12 Dicembre 2022
Wang YC, Lin YH, Ma SH, et al.

Infection risk in psoriatic patients receiving tumour necrosis factor inhibitors: a 20-year systematic review and meta-analysis of randomized controlled trials

J Eur Acad Dermatol Venereol. 2022 Dec;36(12):2301-2315
  • Obiettivo della presente metanalisi è stato valutare il rischio d’infezioni nei pazienti con psoriasi in trattamento con gli inibitori del tumor necrosis factor.
  • È emerso un rischio globale lievemente aumentato d’infezioni (RR = 1,09; IC 95%, 1,02-1,15), ma non d’infezioni gravi (RR = 0,95; IC 95%, 0,61-1,49); non è risultato un rischio aumentato d’infezioni delle alte vie aeree (RR = 1,10; IC 95%, 0,94-1,28) o di rinofaringiti (RR = 1,14; IC 95%, 1,00-1,30).
  • All’analisi per sottogruppi, solamente etanercept e certolizumab pegol sono risultati, rispettivamente, associati ad un rischio globale aumentato d’infezioni (RR = 1,14, IC 95%, 1,03-1,27) e di quelle delle alte vie aeree (RR = 1,42, IC 95%, 1,02-1,98).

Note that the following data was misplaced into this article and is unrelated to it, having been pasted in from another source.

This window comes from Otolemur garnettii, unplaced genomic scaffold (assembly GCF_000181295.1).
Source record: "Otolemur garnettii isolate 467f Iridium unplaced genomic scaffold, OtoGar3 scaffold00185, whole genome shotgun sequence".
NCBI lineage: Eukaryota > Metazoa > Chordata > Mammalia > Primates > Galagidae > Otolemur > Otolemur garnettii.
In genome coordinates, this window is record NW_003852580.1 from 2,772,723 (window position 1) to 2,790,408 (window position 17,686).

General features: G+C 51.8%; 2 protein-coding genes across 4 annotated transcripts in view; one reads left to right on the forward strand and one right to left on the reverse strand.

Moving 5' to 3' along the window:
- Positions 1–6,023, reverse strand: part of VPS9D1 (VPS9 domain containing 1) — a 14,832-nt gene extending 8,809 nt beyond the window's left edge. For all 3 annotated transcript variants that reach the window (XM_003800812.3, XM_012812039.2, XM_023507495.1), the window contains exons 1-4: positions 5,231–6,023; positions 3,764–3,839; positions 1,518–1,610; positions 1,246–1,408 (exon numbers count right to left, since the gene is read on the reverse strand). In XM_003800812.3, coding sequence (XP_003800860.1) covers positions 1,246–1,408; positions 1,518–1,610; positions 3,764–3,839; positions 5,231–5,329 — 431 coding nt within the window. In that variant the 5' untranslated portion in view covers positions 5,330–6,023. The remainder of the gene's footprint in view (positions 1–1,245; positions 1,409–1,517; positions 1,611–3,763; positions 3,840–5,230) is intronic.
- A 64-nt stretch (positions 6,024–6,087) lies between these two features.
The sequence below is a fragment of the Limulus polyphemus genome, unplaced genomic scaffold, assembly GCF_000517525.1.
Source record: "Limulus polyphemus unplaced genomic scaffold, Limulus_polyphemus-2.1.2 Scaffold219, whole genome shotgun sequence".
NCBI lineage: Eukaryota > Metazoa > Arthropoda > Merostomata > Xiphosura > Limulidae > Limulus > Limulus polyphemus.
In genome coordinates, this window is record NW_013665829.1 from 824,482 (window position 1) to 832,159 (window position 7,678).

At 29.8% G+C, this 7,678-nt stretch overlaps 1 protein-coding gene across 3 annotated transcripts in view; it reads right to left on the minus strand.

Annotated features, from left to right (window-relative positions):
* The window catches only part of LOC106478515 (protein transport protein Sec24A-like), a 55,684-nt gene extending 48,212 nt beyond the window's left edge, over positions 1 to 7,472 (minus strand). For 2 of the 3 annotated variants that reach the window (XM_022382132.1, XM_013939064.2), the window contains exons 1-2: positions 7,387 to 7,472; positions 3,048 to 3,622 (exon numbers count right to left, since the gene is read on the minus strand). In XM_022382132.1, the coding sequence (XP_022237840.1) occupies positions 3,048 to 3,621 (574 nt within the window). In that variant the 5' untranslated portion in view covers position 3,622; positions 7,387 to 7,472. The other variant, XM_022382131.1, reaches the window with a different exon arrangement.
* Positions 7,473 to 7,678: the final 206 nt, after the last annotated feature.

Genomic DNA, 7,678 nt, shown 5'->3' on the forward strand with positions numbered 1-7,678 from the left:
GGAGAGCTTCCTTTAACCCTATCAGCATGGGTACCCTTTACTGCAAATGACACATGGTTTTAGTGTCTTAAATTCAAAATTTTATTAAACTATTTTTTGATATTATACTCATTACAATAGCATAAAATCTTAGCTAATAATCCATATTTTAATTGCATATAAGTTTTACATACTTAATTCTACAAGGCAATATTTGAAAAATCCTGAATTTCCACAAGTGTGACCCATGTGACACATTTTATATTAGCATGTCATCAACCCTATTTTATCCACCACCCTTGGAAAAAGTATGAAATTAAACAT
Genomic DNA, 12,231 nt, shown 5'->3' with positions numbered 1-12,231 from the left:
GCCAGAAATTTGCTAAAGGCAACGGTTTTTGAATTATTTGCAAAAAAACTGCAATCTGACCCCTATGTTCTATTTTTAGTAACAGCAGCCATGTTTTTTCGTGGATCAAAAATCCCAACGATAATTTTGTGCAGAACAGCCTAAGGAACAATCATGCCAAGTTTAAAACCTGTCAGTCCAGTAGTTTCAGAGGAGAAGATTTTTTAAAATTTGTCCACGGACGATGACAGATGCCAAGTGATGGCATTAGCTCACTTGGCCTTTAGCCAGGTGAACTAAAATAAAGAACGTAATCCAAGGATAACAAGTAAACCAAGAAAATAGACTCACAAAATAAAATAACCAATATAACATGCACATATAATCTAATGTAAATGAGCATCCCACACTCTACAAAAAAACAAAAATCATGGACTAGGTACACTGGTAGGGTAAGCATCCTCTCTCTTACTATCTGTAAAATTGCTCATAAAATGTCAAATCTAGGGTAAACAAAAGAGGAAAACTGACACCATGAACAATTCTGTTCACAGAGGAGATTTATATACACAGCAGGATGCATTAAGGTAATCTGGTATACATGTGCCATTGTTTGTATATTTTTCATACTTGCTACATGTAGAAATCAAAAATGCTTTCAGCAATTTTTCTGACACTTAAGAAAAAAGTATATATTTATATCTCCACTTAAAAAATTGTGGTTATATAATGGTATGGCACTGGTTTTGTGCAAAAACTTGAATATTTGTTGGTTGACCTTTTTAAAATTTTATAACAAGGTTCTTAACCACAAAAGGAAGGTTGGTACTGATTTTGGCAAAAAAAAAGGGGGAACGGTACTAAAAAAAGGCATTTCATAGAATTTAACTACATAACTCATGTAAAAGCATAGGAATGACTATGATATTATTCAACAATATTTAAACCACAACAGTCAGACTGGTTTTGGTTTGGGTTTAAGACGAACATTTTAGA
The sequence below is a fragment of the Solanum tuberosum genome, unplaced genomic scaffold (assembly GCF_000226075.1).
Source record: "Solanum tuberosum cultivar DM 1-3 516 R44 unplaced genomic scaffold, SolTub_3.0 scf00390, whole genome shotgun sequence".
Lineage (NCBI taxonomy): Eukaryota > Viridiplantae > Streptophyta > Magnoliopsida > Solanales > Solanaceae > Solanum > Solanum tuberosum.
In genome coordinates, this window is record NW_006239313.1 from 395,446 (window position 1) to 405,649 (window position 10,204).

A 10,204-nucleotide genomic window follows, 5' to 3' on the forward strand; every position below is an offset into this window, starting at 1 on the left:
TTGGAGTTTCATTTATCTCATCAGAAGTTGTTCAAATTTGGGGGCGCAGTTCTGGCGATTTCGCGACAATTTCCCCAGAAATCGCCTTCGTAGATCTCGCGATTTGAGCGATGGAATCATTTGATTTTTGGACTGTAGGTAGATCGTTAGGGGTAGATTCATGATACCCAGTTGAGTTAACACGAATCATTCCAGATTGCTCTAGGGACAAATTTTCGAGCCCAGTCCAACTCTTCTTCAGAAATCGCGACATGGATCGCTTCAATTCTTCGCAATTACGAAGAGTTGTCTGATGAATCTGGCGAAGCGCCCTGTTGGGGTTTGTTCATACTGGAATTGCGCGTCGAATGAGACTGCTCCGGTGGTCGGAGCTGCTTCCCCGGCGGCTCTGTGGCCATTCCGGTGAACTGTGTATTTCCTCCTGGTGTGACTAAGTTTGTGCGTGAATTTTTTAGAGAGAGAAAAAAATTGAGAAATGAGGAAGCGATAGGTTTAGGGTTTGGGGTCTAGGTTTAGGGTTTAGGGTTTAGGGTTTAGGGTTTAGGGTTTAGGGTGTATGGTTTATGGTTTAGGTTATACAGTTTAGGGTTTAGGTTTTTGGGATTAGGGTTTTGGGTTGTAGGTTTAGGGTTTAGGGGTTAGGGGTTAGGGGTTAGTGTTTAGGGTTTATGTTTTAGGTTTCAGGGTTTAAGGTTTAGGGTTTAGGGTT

Tumour necrosis factor inhibitors (TNFis) are commonly used for treating psoriatic diseases; however, the risk of infection while receiving TNFis remains uncertain. The aim of this study was to investigate the infection risk in patients with psoriatic disease receiving TNFis. A prospectively registered systematic literature search was conducted in Medline (PubMed), Cochrane Central Register of Controlled Trials (CENTRAL), EMBASE and the databases from inception to December 31, 2021. We included double-blind randomized controlled trials that compared TNFis or other biologics with placebo in adults with psoriasis or psoriatic arthritis. The primary outcomes included overall and serious infection risks, and secondary outcomes included upper respiratory infections and nasopharyngitis risks. The risk ratio of the dichotomous outcome was calculated using the Mantel-Haenszel method with random effects, and heterogeneity was assessed using Cochran’s Q statistic and quantified using the I-squared statistic. A total of 48 studies with 15 464 patients with psoriatic diseases were included. The meta-analysis demonstrated a slightly increased overall infection risk (risk ratio = 1.09; 95% confidence interval, 1.02-1.15) but not serious infection risk (risk ratio = 0.95; 95% confidence interval, 0.61-1.49) among patients receiving TNFis. There were also no increased risks of upper respiratory infections (risk ratio = 1.10; 95% confidence interval, 0.94-1.28) or nasopharyngitis (risk ratio = 1.14; 95% confidence interval, 1.00-1.30). In subgroup analyses using the fixed effects model, only etanercept and certolizumab pegol were, respectively, associated with an increased risk of overall infection (RR = 1.14, 95% CI, 1.03-1.27) and upper respiratory infections (RR = 1.42, 95% CI, 1.02-1.98). In conclusion, evidence to date suggests an increased overall infection risk that is generally tolerable in patients with psoriatic diseases receiving TNFis. There are no increased risks of serious infections, upper respiratory infections or nasopharyngitis.

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